Jaimie: Okay, so we’ll use Jersey Belle as an example, right? I knew that it was going to be a singular read show. Meaning not an ensemble and I knew I wanted it to live on Bravo. So what I did was, let’s say I had no connections in Hollywood. What I did was I looked at Bravo’s programming and I looked at what other shows they had that was singular read. And then what of those shows had the most successful run. So what I came out with was Flipping Out with Jeff Lewis.
Flipping out is in its 7th season. Jeff Lewis is the star of that show. He has a small supporting cast but he’s the star and I said “Let me see who’s producing this show for Bravo..” Because that helped me to get exactly what I’m trying to do, I may have the relationship with the network I want to be on. I did some research tracked down Authentic and found out who the head of casting was. Because they need his way the same way that Bravo needs his way. So Authentic, their hope is that people with great ideas track them down and find them because they need projects. So, I found out who the head of casting was at Authentic, and I got this information, you know, you can get people’s information from IMDB or who represents whatever it is. I got his information and I emailed him and I have this very succinct to the point now this is my name, this is who I am, this is what I do where I live this is the show I want to pitch, here’s the title the Jersey family in [?]. He wrote back. It actually does sound very interesting to me. And I knew that the character of Jersey Belle was gonna be everything. So, I knew he would have to see my energy. So I said “I think a Skype call is best” he said “I agree” we set it up the next day we spent 30 minutes on a Skype call and then he was sold. And then he sold it, you know, to his bosses and said this girl we could do this.
So for me it’s all about what makes the most sense to your project. Do we all want to make movies for Steven Spielberg? Yes, but it’s just not realistic. So find the people in the tier, that is realistic for your project, and see if they have a head of development or a head of casting. And be very succinct, you only make one chance to make a good first impression of your pitch. So make sure you have a log line that works and test it out to everyone you know. Not your friend because your friend is going to tell you that’s the best log line they’ve ever known. Not to your mother but peers, colleagues, writing blogs, groups online, people of the supermarket. Literally say “would you pay money to see a movie if this was the log line”, “does this make you watch real more”.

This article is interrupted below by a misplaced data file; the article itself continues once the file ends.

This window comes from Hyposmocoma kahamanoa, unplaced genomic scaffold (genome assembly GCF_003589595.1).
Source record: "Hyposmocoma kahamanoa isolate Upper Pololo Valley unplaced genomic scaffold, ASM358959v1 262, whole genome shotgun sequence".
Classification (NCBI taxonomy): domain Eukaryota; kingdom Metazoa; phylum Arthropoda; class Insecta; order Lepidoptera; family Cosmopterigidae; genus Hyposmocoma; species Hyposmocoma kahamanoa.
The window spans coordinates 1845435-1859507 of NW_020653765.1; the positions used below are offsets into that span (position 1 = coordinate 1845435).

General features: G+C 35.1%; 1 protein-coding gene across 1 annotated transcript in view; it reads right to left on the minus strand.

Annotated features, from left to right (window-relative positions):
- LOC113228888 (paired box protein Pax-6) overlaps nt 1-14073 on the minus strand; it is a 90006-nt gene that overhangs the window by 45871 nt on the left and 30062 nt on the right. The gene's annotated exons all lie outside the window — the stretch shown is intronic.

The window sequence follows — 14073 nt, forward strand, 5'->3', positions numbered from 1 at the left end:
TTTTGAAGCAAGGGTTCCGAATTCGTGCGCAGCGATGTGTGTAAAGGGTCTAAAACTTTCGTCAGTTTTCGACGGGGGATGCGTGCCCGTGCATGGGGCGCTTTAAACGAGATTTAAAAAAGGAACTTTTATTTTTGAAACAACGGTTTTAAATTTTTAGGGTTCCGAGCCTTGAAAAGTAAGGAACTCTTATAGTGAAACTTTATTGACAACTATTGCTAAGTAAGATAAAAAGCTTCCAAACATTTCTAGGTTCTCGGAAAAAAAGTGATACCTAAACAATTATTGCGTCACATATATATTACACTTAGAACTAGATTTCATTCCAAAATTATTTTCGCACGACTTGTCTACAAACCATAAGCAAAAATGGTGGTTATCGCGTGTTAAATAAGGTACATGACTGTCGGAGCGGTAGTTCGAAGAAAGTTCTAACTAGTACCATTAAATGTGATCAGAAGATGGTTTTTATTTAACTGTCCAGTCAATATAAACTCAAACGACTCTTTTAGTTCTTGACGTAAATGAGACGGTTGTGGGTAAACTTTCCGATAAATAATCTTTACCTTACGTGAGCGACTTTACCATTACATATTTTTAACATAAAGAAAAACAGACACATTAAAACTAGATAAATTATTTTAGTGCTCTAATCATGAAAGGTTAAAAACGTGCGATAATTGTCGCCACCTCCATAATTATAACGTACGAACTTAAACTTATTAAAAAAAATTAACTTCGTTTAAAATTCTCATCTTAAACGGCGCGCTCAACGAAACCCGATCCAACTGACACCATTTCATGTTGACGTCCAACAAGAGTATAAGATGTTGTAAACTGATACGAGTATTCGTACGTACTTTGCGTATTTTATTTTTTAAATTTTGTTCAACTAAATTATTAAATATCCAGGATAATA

Ashley: Uhm-hm. I’m curious, you keep saying you keep mentioning the head of casting I can see that making sense for a reality show. But if you’re pitching a fiction screenplay it would be more like the head of development or something, correct me if I’m wrong.
Jamie: Yes. The problem is a lot of studio won’t take pitches without an agent. See, I was lucky enough to have an agent. The number question I get asked is what do I do if I don’t have an agent. And I, the project I’m working on now for television is called Breaking and Entering and it provides people with tremendous success; an opportunity to tell their story on how they turn Nos to Yesses. So, I’ll give you one of mine. Let’s say I want to make a film of New Line. And Dave Neustadter is the guy, right? That’s the guy, the head of development. That’s the guy you got to get in the room with. Do some research, go on LinkedIn, go on Facebook.. any mutual friend? Anyone that you can reach out to and say “Hey I see that you’re a third tier connection in LinkedIn with Dave Neustadter of New Line and I have a project that I know is going to be perfect for New Line. But be prepared to say why you think it’s perfect for New Line. Don’t just say because you love Freddy Krueger in the 80s, and your project is just like Nightmare in the Ocean, because guess what? Dave Neustadter is just like not even a thought, he was a toddler when that came out. So do your research. And once you do that, find somebody who knows that you can, and come up completely empty handed. Then, you can get his email address and you can send him an email that says: